Sunday daze

LOOKING ASKANCE - Joseph T. Gonzales - The Freeman

Some Sundays, I cannot help but find myself making my way to Antipolo.  Over there is not the church, nor the semi-polluted waterfalls, but a gargantuan art temple called Pinto.

It is a bit hard to find, and the traffic can get horrendous even on a weekend, as road construction seems to want to inconvenience everybody. But once one makes the turn off to the quiet residential subdivision that hosts Pinto, the hush of the trees and the fresher than normal air are enough to start soothing frazzled nerves.

Then, wonder.  As one walks inside the small arch, the enormity of the potential hits the visitor. Big vast gardens, multiple halls, and innumerable works of art lie patiently inside, waiting to enamor the casual visitor.  What more an art lover?

This whole place is a testament to contemporary art.  The brainchild of Dr. Joven Cuanang, the existence of Pinto is probably enough to have named Philippine hero.  Here, waiting to delight the Filipino public, are striking sculptures by schoolmate from UP Diliman Daniel de la Cruz, a winged chair from Leeroy New, a metal rocking horse that kids and petite males (ahem) can clamber on, and even a spectacular life-size replica of those oxen carts that in the 70s and 80s made their laborious way from Pangasinan to Manila, peddling rattan furniture and home made brooms. (Where are they now?)

No matter how conceptual, the doctor seems to have made space for it.  One room is a permanent installation of bamboo stalks, dimly lit in green, and the only thing audible is the quiet splish-splash of drops of water falling erratically onto pools.  The effect is eerie, it is unsettling.  Time stands still, and terror starts unfolding.  I can stand maybe a couple of minutes exposure, and then I start thinking of fungal and bacterial infections thriving in the dim atmosphere.  That ends the experience for me.

I walk to the chamber directly across, which is slightly risque.  This is an adults only section, although no prominent warning signs are posted.  Kiko Escora, whom I admire, has some lascivious pieces here.  Nude figures abound, with overt or implicit sexual messages. For example, we see a grandmother locked in the arms of her young dance partner, an obvious reference to the matrons who hire dance instructors.  Around her are the judgmental faces of other matronly ladies, and she has been led to an unflattering position. In fact, we belatedly realize, we can see her knickers already.  How deliciously shocking, at least for the grandma's contemporaries.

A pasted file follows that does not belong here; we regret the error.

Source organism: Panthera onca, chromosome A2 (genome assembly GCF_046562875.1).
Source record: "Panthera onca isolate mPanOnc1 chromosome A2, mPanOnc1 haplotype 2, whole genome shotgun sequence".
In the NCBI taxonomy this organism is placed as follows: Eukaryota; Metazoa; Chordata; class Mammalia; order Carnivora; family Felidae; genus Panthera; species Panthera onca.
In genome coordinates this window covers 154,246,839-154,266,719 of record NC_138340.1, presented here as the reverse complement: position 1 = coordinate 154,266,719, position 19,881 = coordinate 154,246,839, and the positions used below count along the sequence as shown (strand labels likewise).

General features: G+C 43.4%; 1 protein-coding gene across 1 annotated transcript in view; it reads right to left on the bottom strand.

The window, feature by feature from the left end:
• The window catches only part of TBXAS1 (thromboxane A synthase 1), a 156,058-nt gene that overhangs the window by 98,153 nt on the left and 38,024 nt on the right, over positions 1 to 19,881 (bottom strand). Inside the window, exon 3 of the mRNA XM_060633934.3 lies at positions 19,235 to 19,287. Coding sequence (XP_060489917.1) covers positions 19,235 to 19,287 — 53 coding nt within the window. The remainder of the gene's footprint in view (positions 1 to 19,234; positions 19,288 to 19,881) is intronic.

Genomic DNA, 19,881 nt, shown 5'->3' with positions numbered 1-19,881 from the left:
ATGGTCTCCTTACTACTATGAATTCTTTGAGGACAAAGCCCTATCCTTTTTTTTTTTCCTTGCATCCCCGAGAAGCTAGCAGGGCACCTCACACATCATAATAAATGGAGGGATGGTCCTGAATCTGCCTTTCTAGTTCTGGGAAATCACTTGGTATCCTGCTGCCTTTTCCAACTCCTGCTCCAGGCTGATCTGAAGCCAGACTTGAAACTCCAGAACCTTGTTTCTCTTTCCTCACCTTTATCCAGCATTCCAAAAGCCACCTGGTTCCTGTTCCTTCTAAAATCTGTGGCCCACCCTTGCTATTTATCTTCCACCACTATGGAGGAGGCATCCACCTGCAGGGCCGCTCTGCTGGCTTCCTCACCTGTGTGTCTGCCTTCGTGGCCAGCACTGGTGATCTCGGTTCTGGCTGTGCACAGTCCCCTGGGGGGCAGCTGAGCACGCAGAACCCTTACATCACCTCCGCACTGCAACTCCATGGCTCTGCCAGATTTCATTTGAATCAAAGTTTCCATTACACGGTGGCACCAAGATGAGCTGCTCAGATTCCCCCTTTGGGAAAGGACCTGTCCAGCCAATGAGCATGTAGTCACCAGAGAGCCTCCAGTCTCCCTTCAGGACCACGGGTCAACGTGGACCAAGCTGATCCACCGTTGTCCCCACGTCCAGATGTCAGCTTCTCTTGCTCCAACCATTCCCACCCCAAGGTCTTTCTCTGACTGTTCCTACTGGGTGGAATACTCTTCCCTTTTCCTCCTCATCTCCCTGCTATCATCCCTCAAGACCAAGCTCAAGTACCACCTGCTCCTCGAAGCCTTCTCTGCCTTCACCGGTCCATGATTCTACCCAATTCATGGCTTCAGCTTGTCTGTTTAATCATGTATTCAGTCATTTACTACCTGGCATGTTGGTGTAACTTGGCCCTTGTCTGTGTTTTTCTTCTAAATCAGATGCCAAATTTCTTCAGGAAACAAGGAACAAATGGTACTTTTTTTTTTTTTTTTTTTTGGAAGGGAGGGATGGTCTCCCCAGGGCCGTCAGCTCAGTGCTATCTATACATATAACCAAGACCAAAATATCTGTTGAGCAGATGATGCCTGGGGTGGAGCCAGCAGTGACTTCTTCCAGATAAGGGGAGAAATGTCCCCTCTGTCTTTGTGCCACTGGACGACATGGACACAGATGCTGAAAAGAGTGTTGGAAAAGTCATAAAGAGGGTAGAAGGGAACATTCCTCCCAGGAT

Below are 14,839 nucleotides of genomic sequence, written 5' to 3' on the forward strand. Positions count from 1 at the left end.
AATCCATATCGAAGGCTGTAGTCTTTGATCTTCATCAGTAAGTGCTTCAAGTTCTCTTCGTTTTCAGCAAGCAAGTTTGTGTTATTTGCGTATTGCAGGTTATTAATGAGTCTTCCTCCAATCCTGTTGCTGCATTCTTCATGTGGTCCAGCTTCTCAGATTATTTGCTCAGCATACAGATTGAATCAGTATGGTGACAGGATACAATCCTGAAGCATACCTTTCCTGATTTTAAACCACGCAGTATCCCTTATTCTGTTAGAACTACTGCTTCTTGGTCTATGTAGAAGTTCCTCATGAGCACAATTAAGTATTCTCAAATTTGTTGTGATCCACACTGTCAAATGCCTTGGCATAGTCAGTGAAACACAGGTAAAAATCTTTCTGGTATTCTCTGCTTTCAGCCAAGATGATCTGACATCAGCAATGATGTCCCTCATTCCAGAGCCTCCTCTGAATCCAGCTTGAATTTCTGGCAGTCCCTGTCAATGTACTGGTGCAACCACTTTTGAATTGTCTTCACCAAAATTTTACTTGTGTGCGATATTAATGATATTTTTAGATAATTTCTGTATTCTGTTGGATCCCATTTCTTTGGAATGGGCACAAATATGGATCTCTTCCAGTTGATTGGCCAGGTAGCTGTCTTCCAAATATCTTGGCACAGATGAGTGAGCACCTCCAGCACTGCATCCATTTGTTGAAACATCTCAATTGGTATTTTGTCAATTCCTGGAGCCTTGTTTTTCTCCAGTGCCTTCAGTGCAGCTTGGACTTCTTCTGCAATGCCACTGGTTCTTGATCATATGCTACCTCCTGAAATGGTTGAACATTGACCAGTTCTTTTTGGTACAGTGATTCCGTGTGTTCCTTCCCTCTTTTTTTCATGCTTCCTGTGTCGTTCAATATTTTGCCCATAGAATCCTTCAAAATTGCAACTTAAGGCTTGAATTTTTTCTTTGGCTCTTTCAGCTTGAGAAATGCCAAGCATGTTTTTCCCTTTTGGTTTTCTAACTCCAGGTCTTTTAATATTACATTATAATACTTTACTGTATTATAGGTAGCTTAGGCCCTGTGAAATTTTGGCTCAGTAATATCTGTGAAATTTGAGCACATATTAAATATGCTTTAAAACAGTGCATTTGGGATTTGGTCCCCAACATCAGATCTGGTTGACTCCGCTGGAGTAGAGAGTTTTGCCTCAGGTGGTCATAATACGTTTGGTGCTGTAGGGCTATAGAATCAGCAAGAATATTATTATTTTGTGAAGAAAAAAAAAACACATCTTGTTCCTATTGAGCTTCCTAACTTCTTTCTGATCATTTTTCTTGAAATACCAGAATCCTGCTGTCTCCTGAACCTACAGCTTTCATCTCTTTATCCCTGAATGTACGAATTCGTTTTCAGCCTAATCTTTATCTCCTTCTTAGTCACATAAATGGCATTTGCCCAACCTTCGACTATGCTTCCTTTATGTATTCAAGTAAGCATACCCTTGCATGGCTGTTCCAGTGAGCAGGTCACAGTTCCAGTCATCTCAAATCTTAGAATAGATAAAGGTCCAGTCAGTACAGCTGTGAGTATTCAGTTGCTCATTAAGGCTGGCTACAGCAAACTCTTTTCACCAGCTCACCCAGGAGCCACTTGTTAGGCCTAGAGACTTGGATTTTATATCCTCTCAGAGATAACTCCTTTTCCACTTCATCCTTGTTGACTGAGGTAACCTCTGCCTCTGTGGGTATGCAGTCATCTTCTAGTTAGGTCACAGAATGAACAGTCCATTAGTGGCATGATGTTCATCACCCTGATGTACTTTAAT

One entire building has been dedicated to the fabrics and textiles of traditional tribes, and native wooden godlets adorn the walls, a collection to rival BenCab's museum in Baguio.  Another building has Elmer Borlongan galore, as well as Garibay, Riel Hilario, and numerous Philippine art scene mainstays.

There is a small section dedicated to that Bacolod wunderkind, Mark Justiniani, who is now impossible to find.  Most of the representative works found here are mostly dark blue oil hues painted on wood which, while undeniably talented, really fail to represent him, especially knowing where his career has taken him.  After having branched out to other inventive manifestations, the Justiniani collection may be dated, and it would be refreshing to see his newer works featured in the gallery.

 I was delighted to see a piece by the elusive Parial (the fille, not the pere.  In fact, there are no works by Mario Parial in here, which is puzzling, unless the criteria to be included here is birth before 1965).  Mikel Parial's style is so distinctive, yet he seems to have stopped painting and delighting fans.  I wonder where he is right now.

One building is the work of art itself, as brainlike tumors bubble out of cement walls.  Another wall has multiple Daniel de la Cruz angels falling from grace, tumbling onto a pool.  A reflecting pool has a mossy Euripedes gazing at his reflection.  Turn into any corner, there is art to literally bump into.

After wandering around for hours, an open air cafe awaits visitors. Heaven.  The brewing coffee or the cold juices scent the air with the right garden ambience, and how can one not choose to sit and wistfully contemplate the beauty of life, the genius of creation and the lack of funds to buy more art.

There is a new mood in the capital, a renewed interest in the fine arts.  Auction houses have started driving the local prices to a range approaching a million dollars. (A BenCab rendition of his trademark Sabel just sold for P40 million two weeks ago.) The scene is vibrant, and some of the excitement is trickling into Cebu, with Qube Gallery leading the charge.

Where do we go from here? Pinto literally opened doors.

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